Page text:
Losing weight, saving money, getting fit, quitting smoking… Haven’t you ever gotten excited about your New Year’s goals?
You’re not alone. Unfortunately, as studies show, most resolutions don’t go beyond the wishful thinking stage. A staggering 92 people out of 100 fail to achieve their New Year’s goals.1
When the “fresh start effect” fades away, motivation falters and the first bump on the road often signals the end of the journey. We end up the following year with the exact same goals, again and again –as if we were stuck in life.
There may be many reasons why people end up giving up on our goals. Here are some of the most common ones:
- Picking up the wrong objectives;
- Not setting the goal properly;
- Setting the bar too high and feel overwhelmed;
- Lacking guidance and support;
- Not planning strategies for overcoming obstacles; etc.
But there is another one, a more obvious one, so obvious that most seem to forget about it: if we want to achieve a goal, we need to follow through. Setting the objective is a good start –but it’s only the beginning of the journey.
A lot of people have the misconception that when they have set a goal, they will be able to achieve it. It’s definitely not enough. We can’t expect success when we don’t follow through.
I have been setting and tracking goals for about 20 years now. It started after a deep teenager crisis which left my life as a mess. Setting goals was a way to rebuild myself, set eyes on a new horizon and move forward. Find out more about my story in another article I’ve written: How I Bounced Back From a Fiasco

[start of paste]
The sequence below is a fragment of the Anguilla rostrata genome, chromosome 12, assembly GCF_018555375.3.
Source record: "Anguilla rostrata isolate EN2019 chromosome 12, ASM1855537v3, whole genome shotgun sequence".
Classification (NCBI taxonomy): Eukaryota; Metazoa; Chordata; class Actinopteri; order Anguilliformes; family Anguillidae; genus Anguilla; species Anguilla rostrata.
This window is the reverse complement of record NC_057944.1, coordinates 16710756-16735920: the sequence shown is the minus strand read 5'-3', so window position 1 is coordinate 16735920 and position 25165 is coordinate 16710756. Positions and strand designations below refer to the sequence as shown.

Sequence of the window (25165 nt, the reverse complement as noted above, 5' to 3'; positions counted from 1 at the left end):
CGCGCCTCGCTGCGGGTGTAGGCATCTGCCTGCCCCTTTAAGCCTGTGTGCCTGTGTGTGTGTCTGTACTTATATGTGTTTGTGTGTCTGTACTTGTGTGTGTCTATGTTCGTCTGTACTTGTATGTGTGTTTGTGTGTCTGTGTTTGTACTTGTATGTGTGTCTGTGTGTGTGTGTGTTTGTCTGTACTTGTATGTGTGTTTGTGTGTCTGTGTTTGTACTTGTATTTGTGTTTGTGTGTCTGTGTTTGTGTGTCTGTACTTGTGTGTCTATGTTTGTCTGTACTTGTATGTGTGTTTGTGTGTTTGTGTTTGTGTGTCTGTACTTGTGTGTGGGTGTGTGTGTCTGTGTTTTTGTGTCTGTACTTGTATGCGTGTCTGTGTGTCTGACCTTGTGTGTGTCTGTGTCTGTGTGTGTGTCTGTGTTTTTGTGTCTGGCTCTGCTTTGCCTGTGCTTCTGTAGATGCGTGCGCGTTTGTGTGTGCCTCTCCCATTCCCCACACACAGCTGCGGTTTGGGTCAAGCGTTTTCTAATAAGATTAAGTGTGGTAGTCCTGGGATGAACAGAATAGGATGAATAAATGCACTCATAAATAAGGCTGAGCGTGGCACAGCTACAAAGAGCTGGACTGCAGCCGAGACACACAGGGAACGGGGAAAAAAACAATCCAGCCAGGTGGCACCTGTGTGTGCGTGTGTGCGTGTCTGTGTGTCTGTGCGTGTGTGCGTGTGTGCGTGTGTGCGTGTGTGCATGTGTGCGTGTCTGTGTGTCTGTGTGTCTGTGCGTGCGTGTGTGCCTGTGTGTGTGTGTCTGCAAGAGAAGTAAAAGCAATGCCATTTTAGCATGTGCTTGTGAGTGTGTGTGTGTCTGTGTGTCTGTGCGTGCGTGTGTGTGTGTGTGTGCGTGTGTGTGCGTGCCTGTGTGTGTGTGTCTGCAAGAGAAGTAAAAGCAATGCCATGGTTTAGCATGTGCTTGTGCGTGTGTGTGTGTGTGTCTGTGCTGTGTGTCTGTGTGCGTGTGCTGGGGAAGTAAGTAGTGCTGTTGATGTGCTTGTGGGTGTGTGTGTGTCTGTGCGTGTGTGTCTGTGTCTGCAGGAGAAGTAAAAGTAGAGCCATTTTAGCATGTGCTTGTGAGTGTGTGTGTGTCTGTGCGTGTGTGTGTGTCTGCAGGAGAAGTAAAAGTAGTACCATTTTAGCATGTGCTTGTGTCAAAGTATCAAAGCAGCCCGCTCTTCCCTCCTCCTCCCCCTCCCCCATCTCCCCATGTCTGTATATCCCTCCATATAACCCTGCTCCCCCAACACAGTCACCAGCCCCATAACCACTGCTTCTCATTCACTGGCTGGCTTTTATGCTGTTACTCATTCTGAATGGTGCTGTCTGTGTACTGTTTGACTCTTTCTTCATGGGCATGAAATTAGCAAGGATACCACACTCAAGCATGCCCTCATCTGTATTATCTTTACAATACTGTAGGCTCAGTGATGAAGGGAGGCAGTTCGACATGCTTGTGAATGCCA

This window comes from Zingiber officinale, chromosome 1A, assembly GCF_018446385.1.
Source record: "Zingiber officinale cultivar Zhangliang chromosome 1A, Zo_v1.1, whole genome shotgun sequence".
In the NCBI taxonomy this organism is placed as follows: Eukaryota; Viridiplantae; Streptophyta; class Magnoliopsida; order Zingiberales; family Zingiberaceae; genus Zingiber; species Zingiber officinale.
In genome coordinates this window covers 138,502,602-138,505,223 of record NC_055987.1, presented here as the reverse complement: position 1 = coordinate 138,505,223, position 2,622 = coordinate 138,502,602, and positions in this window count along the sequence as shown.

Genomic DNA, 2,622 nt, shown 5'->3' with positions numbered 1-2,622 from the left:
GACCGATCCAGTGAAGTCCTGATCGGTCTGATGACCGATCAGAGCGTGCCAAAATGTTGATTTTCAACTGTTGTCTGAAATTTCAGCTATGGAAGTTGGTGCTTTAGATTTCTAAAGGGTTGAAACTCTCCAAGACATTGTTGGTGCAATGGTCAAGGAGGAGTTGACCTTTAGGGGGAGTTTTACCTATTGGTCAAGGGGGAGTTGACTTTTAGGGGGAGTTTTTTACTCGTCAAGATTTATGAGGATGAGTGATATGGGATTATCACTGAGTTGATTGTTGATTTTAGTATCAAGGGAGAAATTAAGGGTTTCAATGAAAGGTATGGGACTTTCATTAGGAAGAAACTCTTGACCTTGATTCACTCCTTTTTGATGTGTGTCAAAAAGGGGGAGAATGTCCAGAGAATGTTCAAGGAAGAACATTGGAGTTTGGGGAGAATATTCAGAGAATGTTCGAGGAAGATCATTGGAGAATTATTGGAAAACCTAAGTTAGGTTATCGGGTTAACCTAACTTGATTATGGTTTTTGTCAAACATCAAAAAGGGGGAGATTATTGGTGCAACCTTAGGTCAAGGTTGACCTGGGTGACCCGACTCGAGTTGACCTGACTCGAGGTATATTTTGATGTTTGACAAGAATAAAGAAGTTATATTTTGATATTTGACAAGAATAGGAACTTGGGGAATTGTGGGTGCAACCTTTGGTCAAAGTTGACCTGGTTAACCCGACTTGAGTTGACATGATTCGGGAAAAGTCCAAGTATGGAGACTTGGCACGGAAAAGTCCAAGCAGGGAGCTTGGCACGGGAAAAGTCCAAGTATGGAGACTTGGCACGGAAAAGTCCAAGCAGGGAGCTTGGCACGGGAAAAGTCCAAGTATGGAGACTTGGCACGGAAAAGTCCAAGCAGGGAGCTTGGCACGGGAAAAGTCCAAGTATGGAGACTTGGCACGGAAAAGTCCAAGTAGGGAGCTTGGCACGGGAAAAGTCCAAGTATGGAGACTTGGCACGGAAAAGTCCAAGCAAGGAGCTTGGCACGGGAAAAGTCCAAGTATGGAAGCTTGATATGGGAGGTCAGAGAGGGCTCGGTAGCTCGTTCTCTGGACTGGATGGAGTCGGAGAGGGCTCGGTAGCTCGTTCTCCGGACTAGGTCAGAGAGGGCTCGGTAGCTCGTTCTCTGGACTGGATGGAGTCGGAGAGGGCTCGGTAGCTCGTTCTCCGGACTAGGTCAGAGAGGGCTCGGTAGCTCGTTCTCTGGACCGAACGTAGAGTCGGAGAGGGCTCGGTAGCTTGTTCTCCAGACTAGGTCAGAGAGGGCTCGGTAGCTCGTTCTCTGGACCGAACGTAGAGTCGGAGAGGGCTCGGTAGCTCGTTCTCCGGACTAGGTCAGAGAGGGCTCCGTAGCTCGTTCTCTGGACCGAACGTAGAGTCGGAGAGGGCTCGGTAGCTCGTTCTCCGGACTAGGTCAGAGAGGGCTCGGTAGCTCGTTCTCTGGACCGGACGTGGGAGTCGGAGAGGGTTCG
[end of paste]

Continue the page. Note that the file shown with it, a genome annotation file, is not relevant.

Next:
Goals stayed with me since that day. When I started to work in investment banking a few years later, having goals helped me maintain a work-life balance and stay healthy in a high-pressure environment.
My approach to goals evolved over time. It started with a pen and a blank piece of paper; then an Excel spreadsheet; and finally, I built a goal-setting app called GOALMAP.
In total, I have set hundreds of goals and tracked hundreds of thousands of steps towards reaching them. If there is one secret I have learned and would like to share with you, it’s this one: tracking is the key. So let me try and explain how you can unlock the power of goal-tracking to build your dream life:
1. Be a S.T.A.R.